While the old Digitrend took a 20mm strap/bracelet, the new version is 22mm wide. Nevertheless, just like the vintage model, the all-new Digitrend will also be available on a strap and a very sturdy and comfortable bracelet that looks just like the original minus the flimsiness. Moving on to the case back, we see that it’s fixed with four screws, helping to make the watch water resistant to 5 ATM (50 meters). The exciting feature, however, is not the screwed back but the Take-off Edition’s display window, which provides a glimpse of the automatic movement that is the heart and soul of the Amida Digitrend. 

Amida Digitrend

Soprod inside

And while we’re talking about the movement, let’s discuss what’s inside the new Amida Digitrend. The vintage version had an extremely basic one-jewel pin-lever caliber that one could upgrade with a 17-jewel version. Finding a donor watch, swapping the hour and minute plates, and reassembling the watch is the way to go. This time, you don’t need such “sorcery.” Inside the new Amida Digitrend beats Soprod’s Newton caliber. We are talking about a 23-jewel automatic movement with 44 hours of power reserve and a 28,800vph frequency. However, this is not a usual Soprod but a heavily modified one featuring an in-house-developed module. The module doubles as a casing ring for the perfect fit inside the Amida’s housing. 

Amida Digitrend

Driver on the wrist

The Amida Digitrend is a driver’s watch, meaning the best way to read it is while holding the steering wheel of a car. Consequently, it takes a bit of time to adjust to the fact that you won’t be able to tell the time just by one glance. On the contrary, you must twist your wrist in the right direction to see and read the time via the sapphire prism. If such nuances bother you, the Amida Digitrend, vintage or modern, is not for you. Conversely, you’d enjoy rocking this fantastic wrist beast if you want such horological delicacies. The charcoal Alcantara strap with an orange lining is extremely comfortable and makes the watch stand out. If you fancy steel over the strap, the bracelet is built amazingly well and gives a lot of heft to the watch overall. Also, thanks to the quick-release spring bars, you can easily swap between them.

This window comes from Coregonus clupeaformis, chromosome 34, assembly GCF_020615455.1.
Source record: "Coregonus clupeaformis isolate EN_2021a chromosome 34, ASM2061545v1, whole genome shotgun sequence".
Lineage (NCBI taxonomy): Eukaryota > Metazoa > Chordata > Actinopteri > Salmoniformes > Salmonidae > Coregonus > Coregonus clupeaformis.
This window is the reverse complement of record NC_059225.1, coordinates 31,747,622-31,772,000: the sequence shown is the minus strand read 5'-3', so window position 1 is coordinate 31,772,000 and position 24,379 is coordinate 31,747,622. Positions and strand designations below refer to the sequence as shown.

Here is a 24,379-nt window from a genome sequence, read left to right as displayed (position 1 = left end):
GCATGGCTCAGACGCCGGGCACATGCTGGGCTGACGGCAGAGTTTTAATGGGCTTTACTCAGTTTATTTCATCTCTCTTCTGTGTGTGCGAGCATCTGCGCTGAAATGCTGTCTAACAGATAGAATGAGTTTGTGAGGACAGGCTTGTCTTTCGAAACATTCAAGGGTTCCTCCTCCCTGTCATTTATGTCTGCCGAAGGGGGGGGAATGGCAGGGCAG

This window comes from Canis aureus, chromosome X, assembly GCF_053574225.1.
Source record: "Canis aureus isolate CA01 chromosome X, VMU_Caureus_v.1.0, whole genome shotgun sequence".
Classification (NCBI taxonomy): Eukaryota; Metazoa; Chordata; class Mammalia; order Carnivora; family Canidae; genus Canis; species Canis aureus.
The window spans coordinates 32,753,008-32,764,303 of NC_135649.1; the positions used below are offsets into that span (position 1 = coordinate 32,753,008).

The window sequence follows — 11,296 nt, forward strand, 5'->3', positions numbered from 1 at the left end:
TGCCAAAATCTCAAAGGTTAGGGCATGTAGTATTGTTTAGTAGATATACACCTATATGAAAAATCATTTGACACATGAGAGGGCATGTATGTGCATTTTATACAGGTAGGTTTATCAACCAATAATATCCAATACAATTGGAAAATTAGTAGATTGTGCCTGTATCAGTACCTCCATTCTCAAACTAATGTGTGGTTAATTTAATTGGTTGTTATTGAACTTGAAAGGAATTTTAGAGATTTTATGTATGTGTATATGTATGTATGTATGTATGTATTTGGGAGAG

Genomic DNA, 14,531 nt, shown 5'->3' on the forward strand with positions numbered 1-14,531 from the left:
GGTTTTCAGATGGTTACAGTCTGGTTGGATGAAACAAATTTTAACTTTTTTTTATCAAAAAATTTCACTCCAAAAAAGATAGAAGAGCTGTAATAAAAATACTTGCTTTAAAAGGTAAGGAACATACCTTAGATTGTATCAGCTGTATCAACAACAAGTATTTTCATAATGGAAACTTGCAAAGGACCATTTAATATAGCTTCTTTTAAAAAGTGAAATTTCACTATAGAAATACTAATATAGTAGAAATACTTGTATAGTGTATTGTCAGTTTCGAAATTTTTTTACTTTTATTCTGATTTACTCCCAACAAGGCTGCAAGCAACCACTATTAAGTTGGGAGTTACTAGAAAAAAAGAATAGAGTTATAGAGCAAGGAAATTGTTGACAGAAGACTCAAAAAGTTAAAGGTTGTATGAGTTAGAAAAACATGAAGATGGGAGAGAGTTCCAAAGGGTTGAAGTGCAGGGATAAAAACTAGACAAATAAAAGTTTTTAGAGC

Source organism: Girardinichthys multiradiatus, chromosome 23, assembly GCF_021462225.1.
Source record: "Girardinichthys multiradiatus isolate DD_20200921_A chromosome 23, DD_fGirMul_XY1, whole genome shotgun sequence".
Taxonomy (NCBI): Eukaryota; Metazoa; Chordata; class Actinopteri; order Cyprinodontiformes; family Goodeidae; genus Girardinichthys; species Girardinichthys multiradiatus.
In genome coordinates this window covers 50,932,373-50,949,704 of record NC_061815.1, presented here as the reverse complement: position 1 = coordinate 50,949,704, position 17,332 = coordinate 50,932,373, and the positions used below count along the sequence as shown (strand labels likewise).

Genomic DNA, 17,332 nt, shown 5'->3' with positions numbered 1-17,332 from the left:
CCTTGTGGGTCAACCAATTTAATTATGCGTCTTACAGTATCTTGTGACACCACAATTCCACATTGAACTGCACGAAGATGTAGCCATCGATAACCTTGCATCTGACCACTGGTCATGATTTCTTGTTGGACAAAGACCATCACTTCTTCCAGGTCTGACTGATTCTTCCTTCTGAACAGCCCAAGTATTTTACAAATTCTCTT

Amida Digitrend

Closing words

The first collector’s series, the Take-off Edition, will launch on the 28th of May as a preorder. The price is CHF 2,900 (excluding VAT), which will only increase after the pre-launch. You can order it on Amida’s website. So, if you want to secure one at a great price, here’s the chance. Yes, around €3K plus tax is a lot of money for a microbrand watch; trust me, I know. However, for the money you pay, you will get a very well-made, quality timepiece with a unique design and superb usability. If you are looking for something with an Haute Horlogerie feel for a fraction of the price, the Amida Digitrend is a timepiece to consider. 

Watch specifications

Black with hour and minute windows
Case Material
316L stainless steel
Case Dimensions
39.6mm (diameter) × 39mm (length) × 15.6mm (thickness)
Sapphire prism
Case Back
Stainless steel with sapphire crystal (Take-off Edition only)
Soprod Newton P092: automatic with manual winding, 28,800vph frequency, 44-hour power reserve, 23 jewels, in-house-developed module for jump hour and scrolling minutes
Water Resistance
5 ATM (50m)
Charcoal Alcantara with orange calfskin lining and pin buckle and stainless steel single-row bracelet with butterfly clasp (22mm width)
CHF 2,900 (ex. VAT)